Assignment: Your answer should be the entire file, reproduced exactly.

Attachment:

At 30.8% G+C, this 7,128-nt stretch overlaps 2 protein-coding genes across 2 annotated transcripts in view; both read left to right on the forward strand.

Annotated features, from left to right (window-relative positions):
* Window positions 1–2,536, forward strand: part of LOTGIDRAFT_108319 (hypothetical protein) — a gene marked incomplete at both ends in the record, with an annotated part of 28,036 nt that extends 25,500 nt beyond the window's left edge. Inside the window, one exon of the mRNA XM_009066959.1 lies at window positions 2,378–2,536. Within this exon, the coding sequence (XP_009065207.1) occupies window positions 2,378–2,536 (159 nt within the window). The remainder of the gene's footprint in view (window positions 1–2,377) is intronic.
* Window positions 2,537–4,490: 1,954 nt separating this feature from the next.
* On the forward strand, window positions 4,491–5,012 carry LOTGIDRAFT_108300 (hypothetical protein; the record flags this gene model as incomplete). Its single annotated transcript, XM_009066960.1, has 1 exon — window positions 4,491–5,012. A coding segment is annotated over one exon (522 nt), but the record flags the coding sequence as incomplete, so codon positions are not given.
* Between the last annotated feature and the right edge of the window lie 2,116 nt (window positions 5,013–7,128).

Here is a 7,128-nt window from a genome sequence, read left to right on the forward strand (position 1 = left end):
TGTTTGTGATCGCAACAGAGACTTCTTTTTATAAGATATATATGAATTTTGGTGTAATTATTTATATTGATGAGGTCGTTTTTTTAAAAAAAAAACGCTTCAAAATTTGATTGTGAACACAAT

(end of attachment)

At 30.8% G+C, this 7,128-nt stretch overlaps 2 protein-coding genes across 2 annotated transcripts in view; both read left to right on the forward strand.

Annotated features, from left to right (window-relative positions):
* Window positions 1–2,536, forward strand: part of LOTGIDRAFT_108319 (hypothetical protein) — a gene marked incomplete at both ends in the record, with an annotated part of 28,036 nt that extends 25,500 nt beyond the window's left edge. Inside the window, one exon of the mRNA XM_009066959.1 lies at window positions 2,378–2,536. Within this exon, the coding sequence (XP_009065207.1) occupies window positions 2,378–2,536 (159 nt within the window). The remainder of the gene's footprint in view (window positions 1–2,377) is intronic.
* Window positions 2,537–4,490: 1,954 nt separating this feature from the next.
* On the forward strand, window positions 4,491–5,012 carry LOTGIDRAFT_108300 (hypothetical protein; the record flags this gene model as incomplete). Its single annotated transcript, XM_009066960.1, has 1 exon — window positions 4,491–5,012. A coding segment is annotated over one exon (522 nt), but the record flags the coding sequence as incomplete, so codon positions are not given.
* Between the last annotated feature and the right edge of the window lie 2,116 nt (window positions 5,013–7,128).

Here is a 7,128-nt window from a genome sequence, read left to right on the forward strand (position 1 = left end):
TGTTTGTGATCGCAACAGAGACTTCTTTTTATAAGATATATATGAATTTTGGTGTAATTATTTATATTGATGAGGTCGTTTTTTTAAAAAAAAAACGCTTCAAAATTTGATTGTGAACACAAT